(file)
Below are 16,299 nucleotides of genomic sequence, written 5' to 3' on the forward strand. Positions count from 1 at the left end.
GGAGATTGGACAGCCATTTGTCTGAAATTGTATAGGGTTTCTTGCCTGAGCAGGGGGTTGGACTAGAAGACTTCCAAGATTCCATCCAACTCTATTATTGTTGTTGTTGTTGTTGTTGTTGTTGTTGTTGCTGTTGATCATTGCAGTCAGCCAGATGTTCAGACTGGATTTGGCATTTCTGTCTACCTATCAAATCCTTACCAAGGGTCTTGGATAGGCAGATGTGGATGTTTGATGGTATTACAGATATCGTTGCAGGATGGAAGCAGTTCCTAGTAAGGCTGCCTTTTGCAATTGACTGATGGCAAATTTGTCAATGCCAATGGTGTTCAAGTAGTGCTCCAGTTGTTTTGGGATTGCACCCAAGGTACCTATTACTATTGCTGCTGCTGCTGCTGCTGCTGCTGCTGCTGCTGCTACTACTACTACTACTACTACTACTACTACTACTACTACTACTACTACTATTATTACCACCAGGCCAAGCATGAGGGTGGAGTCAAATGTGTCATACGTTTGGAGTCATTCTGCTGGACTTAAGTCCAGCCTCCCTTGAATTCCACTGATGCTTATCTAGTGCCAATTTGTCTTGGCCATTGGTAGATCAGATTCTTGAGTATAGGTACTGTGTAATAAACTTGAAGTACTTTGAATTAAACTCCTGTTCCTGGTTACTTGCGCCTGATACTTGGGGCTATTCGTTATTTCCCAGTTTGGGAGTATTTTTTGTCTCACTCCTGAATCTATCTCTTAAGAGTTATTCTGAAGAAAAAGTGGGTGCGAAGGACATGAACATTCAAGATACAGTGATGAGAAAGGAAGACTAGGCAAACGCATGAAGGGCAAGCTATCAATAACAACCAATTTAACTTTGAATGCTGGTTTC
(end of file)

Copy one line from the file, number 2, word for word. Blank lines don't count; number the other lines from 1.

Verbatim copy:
GGAGATTGGACAGCCATTTGTCTGAAATTGTATAGGGTTTCTTGCCTGAGCAGGGGGTTGGACTAGAAGACTTCCAAGATTCCATCCAACTCTATTATTGTTGTTGTTGTTGTTGTTGTTGTTGTTGTTGCTGTTGATCATTGCAGTCAGCCAGATGTTCAGACTGGATTTGGCATTTCTGTCTACCTATCAAATCCTTACCAAGGGTCTTGGATAGGCAGATGTGGATGTTTGATGGTATTACAGATATCGTTGCAGGATGGAAGCAGTTCCTAGTAAGGCTGCCTTTTGCAATTGACTGATGGCAAATTTGTCAATGCCAATGGTGTTCAAGTAGTGCTCCAGTTGTTTTGGGATTGCACCCAAGGTACCTATTACTATTGCTGCTGCTGCTGCTGCTGCTGCTGCTGCTGCTGCTACTACTACTACTACTACTACTACTACTACTACTACTACTACTACTACTATTATTACCACCAGGCCAAGCATGAGGGTGGAGTCAAATGTGTCATACGTTTGGAGTCATTCTGCTGGACTTAAGTCCAGCCTCCCTTGAATTCCACTGATGCTTATCTAGTGCCAATTTGTCTTGGCCATTGGTAGATCAGATTCTTGAGTATAGGTACTGTGTAATAAACTTGAAGTACTTTGAATTAAACTCCTGTTCCTGGTTACTTGCGCCTGATACTTGGGGCTATTCGTTATTTCCCAGTTTGGGAGTATTTTTTGTCTCACTCCTGAATCTATCTCTTAAGAGTTATTCTGAAGAAAAAGTGGGTGCGAAGGACATGAACATTCAAGATACAGTGATGAGAAAGGAAGACTAGGCAAACGCATGAAGGGCAAGCTATCAATAACAACCAATTTAACTTTGAATGCTGGTTTC